More than a hundred concerts, recitals, and laboratory theater productions are also presented annually.Each fall, as a recruiting tool, the university sponsors a "High School Festival" in which students compete in music, art, and speech (including preaching) contests with their peers from around the country.Jones said that although he had been averse to naming the school after himself, his friends overcame his reluctance "with the argument that the school would be called by that name because of my connection with it, and to attempt to give it any other name would confuse the people." Bob Jones took no salary from the college and helped support the school with personal savings and income from his evangelistic campaigns. The Florida land boom had peaked in 1925, and a hurricane in September 1926 further reduced land values. Bob Jones College barely survived bankruptcy and its move to Cleveland, Tennessee in 1933.In the same year, the college also ended participation in intercollegiate sports.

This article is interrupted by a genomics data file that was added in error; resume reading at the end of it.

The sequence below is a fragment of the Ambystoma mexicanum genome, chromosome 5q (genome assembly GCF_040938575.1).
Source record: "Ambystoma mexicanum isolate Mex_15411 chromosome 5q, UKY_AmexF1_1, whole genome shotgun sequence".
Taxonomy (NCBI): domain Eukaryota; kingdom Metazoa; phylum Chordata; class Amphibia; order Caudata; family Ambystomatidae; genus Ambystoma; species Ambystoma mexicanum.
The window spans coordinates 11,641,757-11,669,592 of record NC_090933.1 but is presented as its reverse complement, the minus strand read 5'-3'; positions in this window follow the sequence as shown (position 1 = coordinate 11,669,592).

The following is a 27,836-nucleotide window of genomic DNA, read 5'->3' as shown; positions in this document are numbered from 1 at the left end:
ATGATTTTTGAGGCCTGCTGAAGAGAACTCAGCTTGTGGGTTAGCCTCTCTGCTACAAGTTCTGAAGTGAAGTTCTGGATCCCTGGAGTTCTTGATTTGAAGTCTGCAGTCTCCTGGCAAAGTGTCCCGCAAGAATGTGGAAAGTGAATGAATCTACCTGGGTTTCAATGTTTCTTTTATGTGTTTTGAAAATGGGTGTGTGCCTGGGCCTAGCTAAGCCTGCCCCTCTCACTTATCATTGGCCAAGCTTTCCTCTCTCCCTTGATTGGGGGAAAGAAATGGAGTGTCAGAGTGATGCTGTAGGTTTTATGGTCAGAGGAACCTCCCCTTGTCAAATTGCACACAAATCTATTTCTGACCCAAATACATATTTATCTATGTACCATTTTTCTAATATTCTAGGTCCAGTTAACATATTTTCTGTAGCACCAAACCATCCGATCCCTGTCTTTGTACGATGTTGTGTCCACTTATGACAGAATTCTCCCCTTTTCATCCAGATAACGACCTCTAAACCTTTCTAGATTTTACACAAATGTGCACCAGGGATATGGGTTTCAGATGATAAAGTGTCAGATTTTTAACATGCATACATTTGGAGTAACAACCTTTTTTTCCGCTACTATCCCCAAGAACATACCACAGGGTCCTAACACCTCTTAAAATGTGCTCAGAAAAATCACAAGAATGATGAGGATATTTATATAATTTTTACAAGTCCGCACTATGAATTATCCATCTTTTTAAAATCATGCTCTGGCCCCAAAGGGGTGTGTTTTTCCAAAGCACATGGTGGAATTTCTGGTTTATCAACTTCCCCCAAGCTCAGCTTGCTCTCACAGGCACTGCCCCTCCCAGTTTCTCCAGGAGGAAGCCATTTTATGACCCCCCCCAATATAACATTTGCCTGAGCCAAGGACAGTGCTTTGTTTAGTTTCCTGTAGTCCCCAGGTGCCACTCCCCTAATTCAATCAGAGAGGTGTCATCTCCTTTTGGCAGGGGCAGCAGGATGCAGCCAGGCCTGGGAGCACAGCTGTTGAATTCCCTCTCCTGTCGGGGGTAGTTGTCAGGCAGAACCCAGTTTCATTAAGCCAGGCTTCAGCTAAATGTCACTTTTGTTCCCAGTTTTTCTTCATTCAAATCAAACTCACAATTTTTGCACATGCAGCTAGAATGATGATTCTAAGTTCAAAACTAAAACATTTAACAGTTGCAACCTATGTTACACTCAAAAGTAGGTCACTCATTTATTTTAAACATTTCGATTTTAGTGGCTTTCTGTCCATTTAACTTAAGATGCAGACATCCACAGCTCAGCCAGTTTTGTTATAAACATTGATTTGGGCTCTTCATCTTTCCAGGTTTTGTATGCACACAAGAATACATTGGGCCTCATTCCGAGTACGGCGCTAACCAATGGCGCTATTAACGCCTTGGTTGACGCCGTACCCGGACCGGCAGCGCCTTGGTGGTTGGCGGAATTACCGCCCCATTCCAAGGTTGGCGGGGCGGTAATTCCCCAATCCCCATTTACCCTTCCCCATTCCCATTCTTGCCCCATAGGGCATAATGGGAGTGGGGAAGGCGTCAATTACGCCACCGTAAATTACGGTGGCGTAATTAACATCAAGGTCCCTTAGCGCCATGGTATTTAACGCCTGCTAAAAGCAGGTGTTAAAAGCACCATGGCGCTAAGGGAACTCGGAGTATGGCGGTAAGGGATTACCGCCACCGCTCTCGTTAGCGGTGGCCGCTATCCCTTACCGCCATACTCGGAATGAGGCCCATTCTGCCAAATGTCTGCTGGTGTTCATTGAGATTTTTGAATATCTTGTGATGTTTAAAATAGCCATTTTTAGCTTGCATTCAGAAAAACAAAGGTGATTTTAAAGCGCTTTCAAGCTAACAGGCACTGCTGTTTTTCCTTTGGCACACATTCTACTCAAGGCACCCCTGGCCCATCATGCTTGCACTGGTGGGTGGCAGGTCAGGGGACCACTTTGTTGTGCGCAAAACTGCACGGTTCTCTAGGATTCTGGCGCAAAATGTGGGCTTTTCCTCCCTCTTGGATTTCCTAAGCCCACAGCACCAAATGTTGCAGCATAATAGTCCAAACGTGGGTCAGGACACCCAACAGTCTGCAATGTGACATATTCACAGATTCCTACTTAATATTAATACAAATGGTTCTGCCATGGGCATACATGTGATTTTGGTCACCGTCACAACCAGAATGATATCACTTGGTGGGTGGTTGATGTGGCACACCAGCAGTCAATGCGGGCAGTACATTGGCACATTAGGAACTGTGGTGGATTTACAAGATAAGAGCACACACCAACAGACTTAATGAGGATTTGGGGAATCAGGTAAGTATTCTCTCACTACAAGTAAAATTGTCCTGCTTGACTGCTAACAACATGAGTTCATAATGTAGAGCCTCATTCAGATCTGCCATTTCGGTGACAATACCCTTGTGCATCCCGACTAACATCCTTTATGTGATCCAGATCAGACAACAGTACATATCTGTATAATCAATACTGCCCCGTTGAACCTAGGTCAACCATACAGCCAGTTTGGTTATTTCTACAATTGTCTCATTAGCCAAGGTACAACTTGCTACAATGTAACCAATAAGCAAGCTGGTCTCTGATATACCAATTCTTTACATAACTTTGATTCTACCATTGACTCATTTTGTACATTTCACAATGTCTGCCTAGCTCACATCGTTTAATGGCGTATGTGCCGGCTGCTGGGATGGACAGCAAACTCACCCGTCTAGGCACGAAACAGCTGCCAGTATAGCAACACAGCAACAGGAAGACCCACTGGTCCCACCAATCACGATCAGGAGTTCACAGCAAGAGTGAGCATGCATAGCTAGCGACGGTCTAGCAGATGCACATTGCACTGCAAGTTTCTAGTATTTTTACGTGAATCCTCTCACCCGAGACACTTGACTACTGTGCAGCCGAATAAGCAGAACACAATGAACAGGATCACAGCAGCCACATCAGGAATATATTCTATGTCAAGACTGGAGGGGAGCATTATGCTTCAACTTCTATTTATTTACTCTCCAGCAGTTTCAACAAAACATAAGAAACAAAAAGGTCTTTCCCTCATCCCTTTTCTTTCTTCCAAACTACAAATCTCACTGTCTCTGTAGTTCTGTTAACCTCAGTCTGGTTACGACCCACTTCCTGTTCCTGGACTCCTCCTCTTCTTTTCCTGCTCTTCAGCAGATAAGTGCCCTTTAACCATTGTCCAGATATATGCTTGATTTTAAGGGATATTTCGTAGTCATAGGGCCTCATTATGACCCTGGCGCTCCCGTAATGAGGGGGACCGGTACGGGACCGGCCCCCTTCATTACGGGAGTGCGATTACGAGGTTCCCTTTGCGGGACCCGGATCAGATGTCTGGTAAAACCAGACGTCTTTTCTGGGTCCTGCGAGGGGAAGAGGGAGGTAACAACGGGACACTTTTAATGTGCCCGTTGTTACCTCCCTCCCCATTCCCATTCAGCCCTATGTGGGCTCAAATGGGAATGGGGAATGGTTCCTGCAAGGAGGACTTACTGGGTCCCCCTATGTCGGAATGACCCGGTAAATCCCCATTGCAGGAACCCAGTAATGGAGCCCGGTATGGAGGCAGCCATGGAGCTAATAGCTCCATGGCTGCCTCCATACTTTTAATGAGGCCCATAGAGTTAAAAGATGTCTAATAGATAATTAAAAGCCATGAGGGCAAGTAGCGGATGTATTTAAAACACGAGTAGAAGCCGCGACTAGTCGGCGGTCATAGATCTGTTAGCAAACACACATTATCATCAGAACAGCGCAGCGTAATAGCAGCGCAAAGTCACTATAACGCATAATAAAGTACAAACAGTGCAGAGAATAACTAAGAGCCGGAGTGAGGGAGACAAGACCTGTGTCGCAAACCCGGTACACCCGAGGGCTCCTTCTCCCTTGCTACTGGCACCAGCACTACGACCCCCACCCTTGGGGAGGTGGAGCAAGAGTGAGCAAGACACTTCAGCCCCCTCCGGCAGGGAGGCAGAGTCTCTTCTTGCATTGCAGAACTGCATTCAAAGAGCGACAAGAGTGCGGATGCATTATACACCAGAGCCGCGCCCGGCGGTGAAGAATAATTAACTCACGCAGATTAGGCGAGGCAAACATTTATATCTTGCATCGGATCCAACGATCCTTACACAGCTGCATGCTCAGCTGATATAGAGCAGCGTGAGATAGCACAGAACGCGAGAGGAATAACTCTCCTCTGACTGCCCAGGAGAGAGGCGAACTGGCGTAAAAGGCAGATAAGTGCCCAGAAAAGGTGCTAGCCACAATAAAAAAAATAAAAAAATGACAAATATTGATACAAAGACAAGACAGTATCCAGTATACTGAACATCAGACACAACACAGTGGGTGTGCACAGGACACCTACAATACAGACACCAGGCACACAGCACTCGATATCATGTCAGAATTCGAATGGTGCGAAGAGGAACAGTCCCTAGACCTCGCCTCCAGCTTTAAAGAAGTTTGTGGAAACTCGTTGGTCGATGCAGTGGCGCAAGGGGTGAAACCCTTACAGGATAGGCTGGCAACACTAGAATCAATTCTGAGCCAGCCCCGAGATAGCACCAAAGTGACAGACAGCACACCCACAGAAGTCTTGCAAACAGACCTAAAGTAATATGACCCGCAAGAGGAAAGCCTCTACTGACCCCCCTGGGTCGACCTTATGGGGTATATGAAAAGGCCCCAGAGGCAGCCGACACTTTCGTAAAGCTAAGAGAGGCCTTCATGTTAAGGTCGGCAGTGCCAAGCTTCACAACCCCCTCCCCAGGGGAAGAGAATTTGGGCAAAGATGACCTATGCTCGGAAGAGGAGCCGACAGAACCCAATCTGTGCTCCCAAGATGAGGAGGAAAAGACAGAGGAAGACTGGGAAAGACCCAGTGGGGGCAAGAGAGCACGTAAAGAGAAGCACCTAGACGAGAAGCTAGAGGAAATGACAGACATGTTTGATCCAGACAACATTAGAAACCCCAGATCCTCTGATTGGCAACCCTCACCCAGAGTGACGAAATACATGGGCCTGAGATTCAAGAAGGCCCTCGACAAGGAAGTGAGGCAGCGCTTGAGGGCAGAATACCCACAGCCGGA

In Greenville, the university more than doubled in size within two years and started its own radio station, film department, and art gallery—the latter of which eventually became one of the largest collections of religious art in the Western Hemisphere.In the spring, a similar competition sponsored by the American Association of Christian Schools, and hosted by BJU since 1977, brings thousands of national finalists to the university from around the country.In 2005, 120 of the finalists from previous years returned to BJU as freshmen.Candidate status—effectively, accreditation—was obtained in April 2005, and full membership in the Association was conferred in November 2006. After BJU lost the decision in Bob Jones University v. The year following the Court decision, contributions to the university declined by 13 percent.In 2017, rated BJU as #2 in Best Four-Year College in South Carolina; rated it #3 Best Private College in South Carolina; and Christian University Online rated it #3 Most Affordable Christian College in the U. Although BJU had admitted Asians and other ethnic groups from its inception, it did not enroll Africans or African-American students until 1971. In 2000, following a media uproar prompted by the visit of presidential candidate George W. In 2008, the university declared itself "profoundly sorry" for having allowed "institutional policies to remain in place that were racially hurtful".Enrollment quickly rebounded, and by 1970, there were 3300 students, approximately 60% more than in 1958.